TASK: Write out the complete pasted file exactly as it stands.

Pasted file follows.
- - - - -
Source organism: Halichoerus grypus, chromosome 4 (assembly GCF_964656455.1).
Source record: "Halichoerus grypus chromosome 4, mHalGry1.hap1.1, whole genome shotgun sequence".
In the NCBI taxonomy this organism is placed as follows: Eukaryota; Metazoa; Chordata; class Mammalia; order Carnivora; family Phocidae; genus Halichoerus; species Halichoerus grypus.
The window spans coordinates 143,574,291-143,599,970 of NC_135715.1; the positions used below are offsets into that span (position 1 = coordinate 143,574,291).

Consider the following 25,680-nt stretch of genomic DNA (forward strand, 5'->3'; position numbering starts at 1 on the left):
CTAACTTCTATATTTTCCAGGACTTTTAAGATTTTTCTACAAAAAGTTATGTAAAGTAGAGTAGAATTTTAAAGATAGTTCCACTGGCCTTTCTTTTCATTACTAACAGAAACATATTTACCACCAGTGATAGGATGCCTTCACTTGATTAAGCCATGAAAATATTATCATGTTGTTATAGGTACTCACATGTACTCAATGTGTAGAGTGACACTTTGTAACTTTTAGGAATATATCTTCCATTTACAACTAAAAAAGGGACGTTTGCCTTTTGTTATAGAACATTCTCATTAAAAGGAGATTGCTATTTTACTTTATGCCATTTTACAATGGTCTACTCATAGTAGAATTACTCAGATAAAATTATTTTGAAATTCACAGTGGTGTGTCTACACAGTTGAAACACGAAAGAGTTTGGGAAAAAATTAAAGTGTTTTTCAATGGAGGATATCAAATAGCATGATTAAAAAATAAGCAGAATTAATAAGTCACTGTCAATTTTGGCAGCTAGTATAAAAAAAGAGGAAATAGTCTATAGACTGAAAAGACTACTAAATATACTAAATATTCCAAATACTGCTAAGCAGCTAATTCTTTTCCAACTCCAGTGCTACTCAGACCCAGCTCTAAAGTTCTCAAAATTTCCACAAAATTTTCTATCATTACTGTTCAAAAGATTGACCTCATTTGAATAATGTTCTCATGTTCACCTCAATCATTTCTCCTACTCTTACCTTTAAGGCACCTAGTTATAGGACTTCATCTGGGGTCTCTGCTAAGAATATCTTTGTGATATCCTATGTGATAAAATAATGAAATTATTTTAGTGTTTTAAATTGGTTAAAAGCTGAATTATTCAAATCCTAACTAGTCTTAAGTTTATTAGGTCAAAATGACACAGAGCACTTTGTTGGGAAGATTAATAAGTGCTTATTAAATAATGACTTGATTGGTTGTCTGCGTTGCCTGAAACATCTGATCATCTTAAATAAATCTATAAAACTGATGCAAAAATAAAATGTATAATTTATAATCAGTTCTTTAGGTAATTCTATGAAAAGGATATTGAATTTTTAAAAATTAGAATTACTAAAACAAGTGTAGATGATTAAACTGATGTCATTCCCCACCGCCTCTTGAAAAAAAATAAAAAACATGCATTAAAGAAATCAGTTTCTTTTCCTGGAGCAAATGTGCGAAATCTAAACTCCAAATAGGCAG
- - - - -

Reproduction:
Source organism: Halichoerus grypus, chromosome 4 (assembly GCF_964656455.1).
Source record: "Halichoerus grypus chromosome 4, mHalGry1.hap1.1, whole genome shotgun sequence".
In the NCBI taxonomy this organism is placed as follows: Eukaryota; Metazoa; Chordata; class Mammalia; order Carnivora; family Phocidae; genus Halichoerus; species Halichoerus grypus.
The window spans coordinates 143,574,291-143,599,970 of NC_135715.1; the positions used below are offsets into that span (position 1 = coordinate 143,574,291).

Consider the following 25,680-nt stretch of genomic DNA (forward strand, 5'->3'; position numbering starts at 1 on the left):
CTAACTTCTATATTTTCCAGGACTTTTAAGATTTTTCTACAAAAAGTTATGTAAAGTAGAGTAGAATTTTAAAGATAGTTCCACTGGCCTTTCTTTTCATTACTAACAGAAACATATTTACCACCAGTGATAGGATGCCTTCACTTGATTAAGCCATGAAAATATTATCATGTTGTTATAGGTACTCACATGTACTCAATGTGTAGAGTGACACTTTGTAACTTTTAGGAATATATCTTCCATTTACAACTAAAAAAGGGACGTTTGCCTTTTGTTATAGAACATTCTCATTAAAAGGAGATTGCTATTTTACTTTATGCCATTTTACAATGGTCTACTCATAGTAGAATTACTCAGATAAAATTATTTTGAAATTCACAGTGGTGTGTCTACACAGTTGAAACACGAAAGAGTTTGGGAAAAAATTAAAGTGTTTTTCAATGGAGGATATCAAATAGCATGATTAAAAAATAAGCAGAATTAATAAGTCACTGTCAATTTTGGCAGCTAGTATAAAAAAAGAGGAAATAGTCTATAGACTGAAAAGACTACTAAATATACTAAATATTCCAAATACTGCTAAGCAGCTAATTCTTTTCCAACTCCAGTGCTACTCAGACCCAGCTCTAAAGTTCTCAAAATTTCCACAAAATTTTCTATCATTACTGTTCAAAAGATTGACCTCATTTGAATAATGTTCTCATGTTCACCTCAATCATTTCTCCTACTCTTACCTTTAAGGCACCTAGTTATAGGACTTCATCTGGGGTCTCTGCTAAGAATATCTTTGTGATATCCTATGTGATAAAATAATGAAATTATTTTAGTGTTTTAAATTGGTTAAAAGCTGAATTATTCAAATCCTAACTAGTCTTAAGTTTATTAGGTCAAAATGACACAGAGCACTTTGTTGGGAAGATTAATAAGTGCTTATTAAATAATGACTTGATTGGTTGTCTGCGTTGCCTGAAACATCTGATCATCTTAAATAAATCTATAAAACTGATGCAAAAATAAAATGTATAATTTATAATCAGTTCTTTAGGTAATTCTATGAAAAGGATATTGAATTTTTAAAAATTAGAATTACTAAAACAAGTGTAGATGATTAAACTGATGTCATTCCCCACCGCCTCTTGAAAAAAAATAAAAAACATGCATTAAAGAAATCAGTTTCTTTTCCTGGAGCAAATGTGCGAAATCTAAACTCCAAATAGGCAG